Journal of Biomedical Imaging and Bioengineering

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Research Article - Journal of Biomedical Imaging and Bioengineering (2019) Volume 3, Issue 1

Colloid Vibration Potential Imaging for Medicine.

Fria Hossein*, Mi Wang

School of Chemical and Processes Engineering, University of Leeds, Leeds LS2 9JT, UK

Corresponding Author:
Fria Hossein
School of Chemical and Processes
Engineering University of Leeds
Leeds LS2 9JT United Kingdom
E-mail: [email protected]

Accepted date: 16 December, 2019

Citation: Hossein F, Wang M. Colloid vibration potential imaging for medicine. J Biomed Imag Bioeng. 2019;3(1):114-118.

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Abstract

Colloid vibration potential Imaging (CVPI) refers to the signal generated from the vibration of nanoparticles or ions in electrolyte (or tissue), which has a fundamental difference from the conventional ultrasound reflection detection (URD) based imaging technology. In this paper we demonstrate the super capability of CVP signal (or as one dimensional imaging) over the conventional ultrasound imaging. Pork meats were selected and examined with our current CVP instrumentations, and also the conventional ultrasound reflection detection (URD) (Panametrics 5072PR). The additional signatures of CVP measured within the sample/pork reveals the specific physiochemical structures of tissue which the conventional ultrasound technique cannot see. The results, with pervious findings, further support the potential of CVP for providing new and/or complementary knowledge for medicine diagnose and research.

Keywords

Colloid vibration potential imaging, Ultrasound, Medicine, Nanoparticles, Electrolytes, Tissue.

Introduction

The science behind ultrasound can be traced back to Lazzaro Spallanzani, who demonstrated that bats can navigate by inaudible sound. Diagnostic ultrasound within the field of medicine was first used by Karl Dussik in 1942, and later, George Ludwig used ultrasound to study gallstones [1-3]. Ultrasound diagnostic imaging is an imaging technique that can be used to visualize the size and structure of the internal organs of the human body. The principle is that a high-frequency sound wave (typically, 1-6 MHz) is sent through the body by using a probe (transducer). The distances and sizes of the organs can be calculated by the speed of the sound wave through the body, and by the arrival time of the signal. The choice of frequency used can be for high-resolution imaging of for deeper, penetrative imaging.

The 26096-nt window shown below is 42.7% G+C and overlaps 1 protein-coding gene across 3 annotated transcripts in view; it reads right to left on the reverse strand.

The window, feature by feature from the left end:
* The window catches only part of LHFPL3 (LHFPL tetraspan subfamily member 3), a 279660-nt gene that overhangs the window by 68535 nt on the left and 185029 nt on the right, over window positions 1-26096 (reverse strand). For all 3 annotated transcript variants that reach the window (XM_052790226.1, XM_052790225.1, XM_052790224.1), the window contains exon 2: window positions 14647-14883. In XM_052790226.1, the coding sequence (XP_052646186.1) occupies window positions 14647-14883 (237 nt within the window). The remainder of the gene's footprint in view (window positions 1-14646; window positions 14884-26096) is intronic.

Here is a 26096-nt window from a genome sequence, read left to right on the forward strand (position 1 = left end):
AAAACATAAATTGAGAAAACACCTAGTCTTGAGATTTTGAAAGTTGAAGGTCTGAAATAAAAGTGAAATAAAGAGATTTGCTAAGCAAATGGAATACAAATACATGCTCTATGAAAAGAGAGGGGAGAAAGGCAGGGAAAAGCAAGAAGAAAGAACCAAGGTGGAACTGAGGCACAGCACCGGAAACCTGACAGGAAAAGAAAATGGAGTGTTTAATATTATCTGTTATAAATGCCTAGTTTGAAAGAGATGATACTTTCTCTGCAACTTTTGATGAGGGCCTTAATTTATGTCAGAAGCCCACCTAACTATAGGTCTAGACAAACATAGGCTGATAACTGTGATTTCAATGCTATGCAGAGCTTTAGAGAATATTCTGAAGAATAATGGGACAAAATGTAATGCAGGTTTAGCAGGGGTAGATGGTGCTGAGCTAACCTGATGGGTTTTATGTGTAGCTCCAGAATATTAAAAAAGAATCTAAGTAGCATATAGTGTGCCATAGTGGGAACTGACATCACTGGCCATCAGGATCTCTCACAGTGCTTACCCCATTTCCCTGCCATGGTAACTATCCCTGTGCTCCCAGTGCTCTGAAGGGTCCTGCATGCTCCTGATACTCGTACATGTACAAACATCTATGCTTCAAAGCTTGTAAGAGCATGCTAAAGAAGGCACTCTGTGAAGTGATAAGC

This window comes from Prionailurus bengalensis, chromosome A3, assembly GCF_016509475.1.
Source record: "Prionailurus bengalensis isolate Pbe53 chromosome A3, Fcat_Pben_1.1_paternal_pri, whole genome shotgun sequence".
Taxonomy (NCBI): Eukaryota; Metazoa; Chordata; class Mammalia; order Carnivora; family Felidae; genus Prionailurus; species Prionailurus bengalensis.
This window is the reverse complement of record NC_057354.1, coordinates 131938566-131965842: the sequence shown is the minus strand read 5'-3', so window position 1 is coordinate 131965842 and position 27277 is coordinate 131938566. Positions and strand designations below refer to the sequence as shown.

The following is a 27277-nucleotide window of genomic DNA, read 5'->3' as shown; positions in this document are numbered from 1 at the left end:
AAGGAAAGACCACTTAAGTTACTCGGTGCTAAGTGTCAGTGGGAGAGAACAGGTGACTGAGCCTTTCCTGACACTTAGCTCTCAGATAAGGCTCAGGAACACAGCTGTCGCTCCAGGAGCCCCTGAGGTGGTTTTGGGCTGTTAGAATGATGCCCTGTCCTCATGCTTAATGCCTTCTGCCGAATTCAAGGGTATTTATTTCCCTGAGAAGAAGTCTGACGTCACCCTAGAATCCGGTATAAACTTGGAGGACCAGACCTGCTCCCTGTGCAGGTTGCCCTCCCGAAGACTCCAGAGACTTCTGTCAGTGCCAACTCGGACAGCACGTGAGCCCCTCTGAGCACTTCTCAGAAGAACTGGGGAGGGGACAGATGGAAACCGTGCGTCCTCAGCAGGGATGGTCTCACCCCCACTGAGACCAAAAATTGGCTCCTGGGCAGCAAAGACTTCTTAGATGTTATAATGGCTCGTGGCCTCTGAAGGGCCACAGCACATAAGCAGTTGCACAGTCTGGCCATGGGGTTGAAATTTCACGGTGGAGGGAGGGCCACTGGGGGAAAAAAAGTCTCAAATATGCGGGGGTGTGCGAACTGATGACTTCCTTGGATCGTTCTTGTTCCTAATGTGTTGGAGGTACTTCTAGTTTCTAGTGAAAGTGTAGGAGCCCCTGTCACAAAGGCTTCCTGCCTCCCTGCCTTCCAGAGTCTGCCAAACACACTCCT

The concept of ion vibration potential (IVP) for ionic electrolytes dates back to Debye (1933) [4]. The first report on CVP was made by Hermans in 1938 [5], followed by other researchers Rutgers and Rigole in 1957 [6]. The theory of CVP of dilute solutions was first presented by Booth and Enderby in 1952 [7], while early experimental work on colloidal suspensions was conducted by Zana and Yeager (1967) [8].

O’Brien (1987) then developed a model which explained the electric potential generated by the sound wave in colloidal suspensions (O'Brien, 1987). The analytical expressions for both IVP and CVP derived by Ohshima and Dukhin in 1999 [9]. There has also been speculative and experimental work carried out in this field by both Brown University (Vitalyi and Diebold, 2005) and the University of Leeds (Guang et al., 2011). A new UVP testing phantom made from agar, and called the Leeds standard III UVP device for UVP imaging, has been designed, in which electrodes are non-intrusively attached to the body, presented by Hossein and Wang (2019) [10].

This report is to investigate whether CVP signal can be measurable, and the feasibility to be developed as a new functional imaging for medicine diagnose and research. It simplify the approach, pork meats were selected and examined with our current CVP instrumentation and also the conventional ultrasound reflection detection (URD) (Panametrics 5072PR). The discovery of new finding would present specific tissue structures by comparing images of these three modes of tissue information: specified as being ionic vibration based, ultrasound impedance reflection intensity based, and conductivity distribution-based tissue information.

Experiment

The pork meats were bought from a butcher shop in Leeds Kirkgate Market. The meats prepared for the test were cut into a cuboid shape with dimensions. The meat samples consisted of muscle only (M), muscle with fat (MF), and muscle with fat and skin (MFS), small bone with muscle (SMB), and large bone with muscle (LMB). These samples were kept in a fridge at a temperature of 3 for 24 hours before the test. The specific type of tissue (pork tissue) containing sufficient electrolytes (or ionic fluids) and having a difference in physicochemical properties, which might generate a high CVP signal, were preselected for the test (Table 1 and Figure 1).

Figure 1: Pre-selected pork tissue samples for imaging. After the samples were chosen, the experimental work was conducted immediately.

Sample name Description Size (mm)3 Animal product
M Muscle 58 × 28 × 45 Pork
MF Muscle with fat 55 × 50 × 46 Pork
LMB Large bone with muscle 50 × 68 × 62 Pork